After you die, your “estate” needs to be taken care of. Your estate is the property you own and the debts you owe. If your estate is worth more than $75,000 or if you own a home or other real estate a probate proceeding is necessary. It is necessary even if you have a will. Retirement money or other assets that you listed a beneficiary for do not count toward the $75,000 limit. A beneficiary is someone you name who gets your assets or property when you die. Real estate means buildings and land. If the real estate is in your name only with no beneficiaries named in the public property records, a probate is necessary.
A probate court appoints a “Personal Representative” to take care of your estate. You can name someone in your will to be Personal Representative, but the court still has to approve it. The Personal Representative is sometimes called the Executor.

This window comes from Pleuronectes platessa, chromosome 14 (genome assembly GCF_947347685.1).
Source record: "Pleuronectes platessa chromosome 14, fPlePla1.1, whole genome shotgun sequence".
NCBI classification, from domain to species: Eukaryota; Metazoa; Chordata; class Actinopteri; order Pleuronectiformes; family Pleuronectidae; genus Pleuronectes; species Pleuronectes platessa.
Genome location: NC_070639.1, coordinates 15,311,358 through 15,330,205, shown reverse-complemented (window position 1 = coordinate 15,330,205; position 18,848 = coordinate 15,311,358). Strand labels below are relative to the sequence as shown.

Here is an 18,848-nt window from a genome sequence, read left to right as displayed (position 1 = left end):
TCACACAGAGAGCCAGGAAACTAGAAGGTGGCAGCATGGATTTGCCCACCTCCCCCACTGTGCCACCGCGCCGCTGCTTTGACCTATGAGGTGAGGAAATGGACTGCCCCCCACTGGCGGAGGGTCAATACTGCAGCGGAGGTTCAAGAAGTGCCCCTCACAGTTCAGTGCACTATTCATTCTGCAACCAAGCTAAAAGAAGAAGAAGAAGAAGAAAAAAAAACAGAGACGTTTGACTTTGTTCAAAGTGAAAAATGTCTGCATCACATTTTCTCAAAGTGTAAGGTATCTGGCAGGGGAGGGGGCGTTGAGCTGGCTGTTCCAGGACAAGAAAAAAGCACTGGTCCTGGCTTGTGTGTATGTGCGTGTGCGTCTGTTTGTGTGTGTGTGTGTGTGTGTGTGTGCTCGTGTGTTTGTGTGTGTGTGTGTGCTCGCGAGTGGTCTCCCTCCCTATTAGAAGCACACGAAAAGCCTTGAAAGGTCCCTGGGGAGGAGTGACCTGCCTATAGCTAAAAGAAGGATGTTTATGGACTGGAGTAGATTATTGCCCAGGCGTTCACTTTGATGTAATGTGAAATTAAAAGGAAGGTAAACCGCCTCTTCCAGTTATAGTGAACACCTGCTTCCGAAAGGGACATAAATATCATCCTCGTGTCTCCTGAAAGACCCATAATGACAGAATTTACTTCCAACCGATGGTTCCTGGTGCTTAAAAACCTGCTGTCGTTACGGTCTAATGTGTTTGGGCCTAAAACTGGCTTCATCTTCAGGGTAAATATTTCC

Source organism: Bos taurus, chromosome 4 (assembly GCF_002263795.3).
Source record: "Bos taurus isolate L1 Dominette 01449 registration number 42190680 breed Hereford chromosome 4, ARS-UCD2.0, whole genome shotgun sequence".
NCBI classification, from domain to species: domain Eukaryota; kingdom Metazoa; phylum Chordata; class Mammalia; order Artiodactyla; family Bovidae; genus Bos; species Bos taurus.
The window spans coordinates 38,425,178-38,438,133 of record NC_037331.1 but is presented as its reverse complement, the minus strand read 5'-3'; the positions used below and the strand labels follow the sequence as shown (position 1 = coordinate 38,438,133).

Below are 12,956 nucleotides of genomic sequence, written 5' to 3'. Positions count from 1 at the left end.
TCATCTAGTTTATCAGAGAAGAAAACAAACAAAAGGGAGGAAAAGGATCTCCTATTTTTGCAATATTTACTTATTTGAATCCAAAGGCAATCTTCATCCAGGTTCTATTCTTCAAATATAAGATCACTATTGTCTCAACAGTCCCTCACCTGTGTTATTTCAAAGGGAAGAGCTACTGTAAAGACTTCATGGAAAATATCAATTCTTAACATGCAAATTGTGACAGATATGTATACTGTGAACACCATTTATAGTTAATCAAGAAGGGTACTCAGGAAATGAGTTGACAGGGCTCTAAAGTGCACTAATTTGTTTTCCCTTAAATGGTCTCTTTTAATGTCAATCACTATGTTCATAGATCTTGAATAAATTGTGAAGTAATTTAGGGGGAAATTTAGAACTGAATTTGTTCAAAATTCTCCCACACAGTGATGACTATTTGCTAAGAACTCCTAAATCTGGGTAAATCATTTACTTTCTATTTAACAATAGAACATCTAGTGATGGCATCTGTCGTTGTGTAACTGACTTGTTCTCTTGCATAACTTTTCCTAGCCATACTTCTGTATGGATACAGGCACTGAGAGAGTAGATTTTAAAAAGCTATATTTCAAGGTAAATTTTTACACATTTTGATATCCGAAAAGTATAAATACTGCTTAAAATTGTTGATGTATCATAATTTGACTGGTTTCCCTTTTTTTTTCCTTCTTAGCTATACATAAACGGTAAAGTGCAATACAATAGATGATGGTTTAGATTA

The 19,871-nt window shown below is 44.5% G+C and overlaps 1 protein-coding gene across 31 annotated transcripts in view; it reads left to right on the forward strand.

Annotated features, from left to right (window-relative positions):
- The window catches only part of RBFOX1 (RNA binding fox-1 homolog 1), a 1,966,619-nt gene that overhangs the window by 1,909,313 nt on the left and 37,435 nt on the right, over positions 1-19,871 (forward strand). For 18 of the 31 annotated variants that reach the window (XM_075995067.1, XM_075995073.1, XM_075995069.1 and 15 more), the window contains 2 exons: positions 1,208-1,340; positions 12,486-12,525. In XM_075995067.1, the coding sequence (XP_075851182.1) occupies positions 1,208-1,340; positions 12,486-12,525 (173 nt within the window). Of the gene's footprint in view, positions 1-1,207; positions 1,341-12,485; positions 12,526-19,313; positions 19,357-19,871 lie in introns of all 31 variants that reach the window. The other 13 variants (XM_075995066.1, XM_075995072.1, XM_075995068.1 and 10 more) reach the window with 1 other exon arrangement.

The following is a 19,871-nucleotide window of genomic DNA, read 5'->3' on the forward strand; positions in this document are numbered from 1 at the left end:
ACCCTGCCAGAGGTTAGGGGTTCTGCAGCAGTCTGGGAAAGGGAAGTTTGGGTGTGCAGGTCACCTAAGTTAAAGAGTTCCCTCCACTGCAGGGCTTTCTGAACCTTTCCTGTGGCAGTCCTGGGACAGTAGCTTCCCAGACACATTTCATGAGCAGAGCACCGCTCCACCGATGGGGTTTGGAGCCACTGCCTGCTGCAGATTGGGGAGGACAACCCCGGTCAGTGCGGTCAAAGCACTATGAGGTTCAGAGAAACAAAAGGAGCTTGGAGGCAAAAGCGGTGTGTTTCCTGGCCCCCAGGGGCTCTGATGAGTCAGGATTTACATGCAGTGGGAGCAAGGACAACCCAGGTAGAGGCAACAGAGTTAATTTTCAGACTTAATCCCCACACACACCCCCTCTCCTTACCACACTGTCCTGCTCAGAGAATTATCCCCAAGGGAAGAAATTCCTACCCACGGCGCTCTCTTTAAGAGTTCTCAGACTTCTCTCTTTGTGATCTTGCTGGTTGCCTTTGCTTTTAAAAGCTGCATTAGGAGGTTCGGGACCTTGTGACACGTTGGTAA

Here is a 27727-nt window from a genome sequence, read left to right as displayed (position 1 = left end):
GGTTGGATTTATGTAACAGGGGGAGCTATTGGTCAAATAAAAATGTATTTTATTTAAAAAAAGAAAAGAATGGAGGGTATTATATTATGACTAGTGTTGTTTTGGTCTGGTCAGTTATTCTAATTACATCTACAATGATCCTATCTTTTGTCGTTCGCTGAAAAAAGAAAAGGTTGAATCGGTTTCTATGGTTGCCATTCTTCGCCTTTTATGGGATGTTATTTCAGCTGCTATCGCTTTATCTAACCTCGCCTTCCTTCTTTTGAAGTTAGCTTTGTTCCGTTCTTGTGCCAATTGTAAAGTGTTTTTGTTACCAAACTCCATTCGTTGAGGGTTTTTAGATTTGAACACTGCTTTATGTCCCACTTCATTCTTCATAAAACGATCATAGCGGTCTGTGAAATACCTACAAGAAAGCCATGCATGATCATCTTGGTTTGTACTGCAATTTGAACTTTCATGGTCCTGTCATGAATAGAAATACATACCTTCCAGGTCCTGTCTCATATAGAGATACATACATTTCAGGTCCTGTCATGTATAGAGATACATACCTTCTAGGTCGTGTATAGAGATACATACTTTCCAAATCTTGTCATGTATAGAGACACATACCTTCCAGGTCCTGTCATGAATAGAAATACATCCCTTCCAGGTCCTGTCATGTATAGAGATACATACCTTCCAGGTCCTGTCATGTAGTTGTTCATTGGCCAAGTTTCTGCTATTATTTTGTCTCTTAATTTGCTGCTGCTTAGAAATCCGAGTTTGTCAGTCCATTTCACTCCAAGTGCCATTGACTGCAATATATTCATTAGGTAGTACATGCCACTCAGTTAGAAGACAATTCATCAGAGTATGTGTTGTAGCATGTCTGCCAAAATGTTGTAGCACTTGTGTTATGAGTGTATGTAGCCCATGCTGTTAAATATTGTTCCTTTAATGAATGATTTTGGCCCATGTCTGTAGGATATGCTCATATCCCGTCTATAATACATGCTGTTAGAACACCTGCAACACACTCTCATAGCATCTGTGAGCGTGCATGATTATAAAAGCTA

The Personal Representative makes a list of all property in the estate and any debts. The Personal Representative pays your debts, and distributes everything left over to your heirs.
If you have a will, it should say how you want your property to be distributed. If you do not have a will, this is called “intestacy” and state law has rules about who gets your property. Even without a will, your property goes to family unless you have no living next of kin. In that situation it would “go to the state.” See our fact sheet, Questions About Wills.
Probate court is also used when there is an argument about your will or a judge’s order is needed to distribute your property.